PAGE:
Friday, December 31, 2004

2004: Rob's favorite novels

Holidays have kept life busy for the most part. OK, the new Playstation 2 games (EA NHL2005 & LOTR: The Third Age) have kept things a bit busy, too. Christmas was pretty good over here I have to say, got some really good books (hopefully), DVDs (LOTR: ROTK EE) and some much needed clothes.

Finished up The Shadow Roads, the excellent conclusion to Sean Russell’s Swan’s War Trilogy and moved onto another Sean, Galveston by Sean Stewart. Also read the 10th anniversary hardcover of Marvels by Busiek and Ross. This is extraordinary visual storytelling, though having read Kingdom Come before Marvels, I can see the improvement in Ross’s style in KC.

Since this is the last day of 2004, I should probably tally off the books I enjoyed the most this year, in no particular order…of course over the next couple of days I may remember one or two.

Sir Apropos of Nothing by Peter David. I’ve long enjoyed David’s comic book work, but this was my first exposure to his prose writing and it may have been the most fun I had reading any book this year. This is a tongue-in-cheek jab at the Fantasy Quest/Heroic Fantasy novel, the laughs seem to come in the right spots and David told a very enjoyable story that both mocked the genre and its idiosyncrasies and fit within the mold very nicely.

Shadowmarch by Tad Williams. Anytime a new Tad Williams book is released, I am happy. Its hard to tell if this is quite up to par with his Memory, Sorrow and Thorn trilogy, but so far, all the notes are sounding right and the story is wonderful.

Fool’s Fate by Robin Hobb. Sad that Fitz’s tale concluded but in the end, Mrs. Hobb did right by the witted bastard. She brought all three of the trilogies she has written together in this final volume of the Tawny Man trilogy.

The Charnel Prince by Greg Keyes. I’ve been impressed with everything I’ve read by Mr. Keyes and his skill continue to improve greatly with each book he writes. This is perhaps the best unfinished series in the genre.

Fat White Vampire Blues by Andrew W. Fox. Mr. Fox’s debut novel of an overweight vampire living the undead life in New Orleans. Like David’s Apropos novel, the tongue is planted in cheek and Fox plays with Vampire genre clichés.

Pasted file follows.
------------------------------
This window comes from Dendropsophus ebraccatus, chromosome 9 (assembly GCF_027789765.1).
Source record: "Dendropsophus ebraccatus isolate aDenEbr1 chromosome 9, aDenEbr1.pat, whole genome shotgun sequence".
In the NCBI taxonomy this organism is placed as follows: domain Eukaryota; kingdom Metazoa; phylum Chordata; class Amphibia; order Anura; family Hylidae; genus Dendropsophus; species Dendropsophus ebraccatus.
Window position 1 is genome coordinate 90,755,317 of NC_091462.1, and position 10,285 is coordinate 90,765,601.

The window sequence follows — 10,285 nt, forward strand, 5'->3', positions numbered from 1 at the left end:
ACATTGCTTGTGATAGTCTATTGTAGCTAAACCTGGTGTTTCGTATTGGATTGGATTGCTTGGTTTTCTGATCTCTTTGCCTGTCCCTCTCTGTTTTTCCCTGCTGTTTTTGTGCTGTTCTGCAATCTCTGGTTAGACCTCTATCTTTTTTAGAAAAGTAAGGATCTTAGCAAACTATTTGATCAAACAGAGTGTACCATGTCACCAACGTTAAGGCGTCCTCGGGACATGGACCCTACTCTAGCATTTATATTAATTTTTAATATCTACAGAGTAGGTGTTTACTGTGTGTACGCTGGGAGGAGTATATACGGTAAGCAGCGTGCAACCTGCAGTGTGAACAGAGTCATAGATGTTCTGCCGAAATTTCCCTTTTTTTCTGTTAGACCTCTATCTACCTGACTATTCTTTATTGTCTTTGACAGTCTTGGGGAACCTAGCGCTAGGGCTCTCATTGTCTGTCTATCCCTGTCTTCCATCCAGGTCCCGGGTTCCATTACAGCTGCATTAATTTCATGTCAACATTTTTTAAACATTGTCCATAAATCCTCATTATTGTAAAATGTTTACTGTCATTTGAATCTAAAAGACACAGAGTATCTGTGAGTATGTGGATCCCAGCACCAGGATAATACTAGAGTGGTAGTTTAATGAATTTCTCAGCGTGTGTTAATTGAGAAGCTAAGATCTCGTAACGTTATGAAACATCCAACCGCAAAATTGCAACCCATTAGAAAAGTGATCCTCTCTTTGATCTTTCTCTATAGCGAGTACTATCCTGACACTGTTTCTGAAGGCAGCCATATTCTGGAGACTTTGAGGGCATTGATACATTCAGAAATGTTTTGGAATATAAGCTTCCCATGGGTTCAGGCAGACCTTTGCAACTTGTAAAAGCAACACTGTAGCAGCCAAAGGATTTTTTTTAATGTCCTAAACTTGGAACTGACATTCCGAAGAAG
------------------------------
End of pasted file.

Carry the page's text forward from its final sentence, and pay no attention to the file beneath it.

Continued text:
Banewreaker by Jacqueline Carey. A stunning fantasy novel of impending war and the quest to destroy the dark lord. Sound familiar? Of course it does, but Carey takes the framework of the Lord of the Rings and spins an elegant tale from the “dark side” of the conflict. A nearly perfect read. From my review: Ultimately, a fantasy novel, with its mythical creatures and magical elements must succeed on the characters the writer brings to life. Consequently, these interesting characters and interesting story only account for a portion of a good book. To bring everything together, the writing and prose need to be readable, and in this, again, Ms. Carey has more than succeeded on all of these fronts.

The Dark Tower VII: The Dark Tower by Stephen King. The end of Roland’s quest, and in some ways, one of King’s most terrifying works of fiction. It was kind of sad to see this saga conclude, I’ve spent the majority of my adult life following Roland’s quest. I’ve seen King criticized for his endings in the past, but here, where the ending counted the most, I personally think he absolutely nailed it.

The Etched City by K.J. Bishop. In The Etched City, K.J. Bishop brings to light many themes - love, death, theology, and art. These are some of the Big themes of life and in the pages of her enchanting first novel, she manages to cull them together as consistent and stimulating threads part of the larger conversation. The Etched City is a fairly packed novel, considering its page-count is just over 375 pages, and it does require more than mere skimming….but on the whole, The Etched City is an extremely impressive debut by an author who, based upon this novel and the deserved acclaim it has received, looks to forge a very unique storytelling career.

City of Pearl by Karen Traviss From my SFFWorld Review: Reading an author’s first novel is always an interesting experience, "listening" to a fresh voice with perhaps something new to say. The writer’s reputation rests on her ability to convey an entertaining and thought provoking story, enough so readers will want to read more of the words the writer puts to paper. Karen Traviss has succeeded in doing all these things right in her debut novel, City of Pearl. This is a satisfying, stimulating novel of colonization, alien contact, and choices. While there is inherent inclusion of possible future technology, the strength of this novel, and its place as a great work of Science Fiction, is the implication of where humanity is going, as a society, and as a race.

No comments: